The first step is to identify where you are failing. And then, instead of thinking YOU are broken, fix the issue.

If indeed you have a villain that you need to blame, then fix it (I don’t mean to murder anyone). But then, once it is fixed, MOVE ON.

If you get stuck again, identify your point of failure and address it.

Before you know it you’ll see less failures, more traction, and you might just be accepting a job offer!

 

 

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Podcast: “I’m a leader, how do I communicate that to employers?”

February 6th, 2020

Don Jones, one of my friends from Pluralsight, invited me to an interesting conversation he was going to have with a job seeker. This guy had plenty of leadership skills but wasn’t quite sure how to best communicate that in his job search.

Listen here:

Jjason Alba Don Jones Job Search Podcast

This conversation was only 39 minutes… and I got a chance to talk through job search strategy and tactics. We talked about personal branding, of course, and a bunch of things that I think will help you in your job search.

You can either play it in your browser, or on a podcast service, or just download it from Don’s page, here:

LISTEN: HOW DO YOU DEMONSTRATE A SKILL LIKE LEADERSHIP ON A JOB HUNT?

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Who Is To Blame For A Bad Job Search?

February 5th, 2020

Job Search Villains

I was poking around my blog last week and came across this post:

Who are the Villains in your Job Search?

One of the “benefits” of having written for almost fourteen years is that I come across stuff I’ve written about, and was at one point passionate about, but have since forgotten. It’s like I get to relive a bit of that passion.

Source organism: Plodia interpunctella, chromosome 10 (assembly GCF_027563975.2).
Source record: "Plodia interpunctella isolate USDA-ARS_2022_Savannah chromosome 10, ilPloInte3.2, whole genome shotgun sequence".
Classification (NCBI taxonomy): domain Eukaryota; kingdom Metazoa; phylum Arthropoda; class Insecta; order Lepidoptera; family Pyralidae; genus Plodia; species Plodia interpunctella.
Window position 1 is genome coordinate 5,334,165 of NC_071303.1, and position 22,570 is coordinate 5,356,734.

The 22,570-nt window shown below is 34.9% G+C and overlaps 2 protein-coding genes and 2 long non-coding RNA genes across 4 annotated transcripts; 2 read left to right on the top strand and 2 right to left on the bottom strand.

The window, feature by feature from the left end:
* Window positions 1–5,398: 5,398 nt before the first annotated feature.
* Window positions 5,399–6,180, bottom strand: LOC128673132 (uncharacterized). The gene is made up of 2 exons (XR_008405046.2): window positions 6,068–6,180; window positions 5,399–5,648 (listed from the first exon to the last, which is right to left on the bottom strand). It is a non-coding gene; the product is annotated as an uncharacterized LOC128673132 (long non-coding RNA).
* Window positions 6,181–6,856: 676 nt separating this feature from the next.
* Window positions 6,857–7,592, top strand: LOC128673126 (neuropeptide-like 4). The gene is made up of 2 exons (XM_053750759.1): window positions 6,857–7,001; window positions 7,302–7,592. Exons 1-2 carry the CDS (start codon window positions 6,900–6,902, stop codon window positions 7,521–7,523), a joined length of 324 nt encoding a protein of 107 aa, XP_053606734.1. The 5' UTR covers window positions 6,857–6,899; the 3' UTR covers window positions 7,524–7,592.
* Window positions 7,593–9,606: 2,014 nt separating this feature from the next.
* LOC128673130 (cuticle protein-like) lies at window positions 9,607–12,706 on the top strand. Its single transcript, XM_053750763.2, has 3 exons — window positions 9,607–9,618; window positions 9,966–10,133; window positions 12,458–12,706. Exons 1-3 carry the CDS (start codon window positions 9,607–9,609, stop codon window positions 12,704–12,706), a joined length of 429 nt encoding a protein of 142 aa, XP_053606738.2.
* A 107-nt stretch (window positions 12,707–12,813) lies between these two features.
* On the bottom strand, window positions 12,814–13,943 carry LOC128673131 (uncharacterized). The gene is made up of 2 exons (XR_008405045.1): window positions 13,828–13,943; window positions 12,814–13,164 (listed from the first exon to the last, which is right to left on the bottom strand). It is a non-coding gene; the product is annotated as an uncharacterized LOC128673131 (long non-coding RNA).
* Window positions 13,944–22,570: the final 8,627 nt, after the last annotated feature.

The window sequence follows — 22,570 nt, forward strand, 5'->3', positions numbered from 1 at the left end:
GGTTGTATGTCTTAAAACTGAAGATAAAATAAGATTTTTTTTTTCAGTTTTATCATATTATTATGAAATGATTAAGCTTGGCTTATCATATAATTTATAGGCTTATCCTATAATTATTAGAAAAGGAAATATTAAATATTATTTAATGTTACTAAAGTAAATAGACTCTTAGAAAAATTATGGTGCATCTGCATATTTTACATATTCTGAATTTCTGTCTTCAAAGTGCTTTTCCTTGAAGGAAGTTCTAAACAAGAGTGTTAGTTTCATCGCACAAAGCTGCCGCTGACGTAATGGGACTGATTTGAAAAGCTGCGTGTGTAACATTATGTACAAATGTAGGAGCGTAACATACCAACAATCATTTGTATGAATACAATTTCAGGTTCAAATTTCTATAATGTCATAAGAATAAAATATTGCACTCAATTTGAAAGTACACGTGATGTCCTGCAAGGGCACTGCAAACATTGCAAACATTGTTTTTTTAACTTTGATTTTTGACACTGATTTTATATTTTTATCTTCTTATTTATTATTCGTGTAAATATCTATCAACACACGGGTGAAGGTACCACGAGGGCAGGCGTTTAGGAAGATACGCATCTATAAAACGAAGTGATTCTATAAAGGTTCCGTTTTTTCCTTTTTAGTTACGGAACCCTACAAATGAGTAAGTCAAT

Or, it leaves me scratching my head wondering what they huh??

This villains post sounded… jaded. Weird. It’s arguable that since I lost my job in 2006 I’ve been jaded and weird :p While the post was kind of hard to read, I think the point is still valid.

I think the most important part of that post is that you (a) identify the “villains,” or bad guys, or where you need to place blame, or even triggers, and (b) answer the question in my very last line: how will you resolve your villains?

I was recently in a conversation with a close friend about some issues… and for every issue we were trying to figure out the root causes. In having those conversations we identified people or situations at the root cause, but at one point realized that it seemed like we were mostly finding someone to blame for something.

I think root cause identification is great, and healthy. But it isn’t always what you need to do.  Let me put it another way:

I have problems.

I need to move forward.

I can work on root cause identification. But if I spend too much time there, or wallow in that, I don’t leave enough time or space to move forward. Sometimes, I need to set my issues aside, set the blame aside, and do what I need to do: marketing, product, management, etc.

I have to function. I have to make progress. Otherwise I’ll just get caught up in nastiness.

In a way, no matter who else the villains are, I can become the biggest villain if I allow them to rob time from me.

This is the same for you. If you are in a job search, you can blame your idiot ex-boss for your problems. Or you can pick up the phone and ask someone for an informational interview. If the phone is too scary, send someone an email.

Don’t let your villains rob your progress.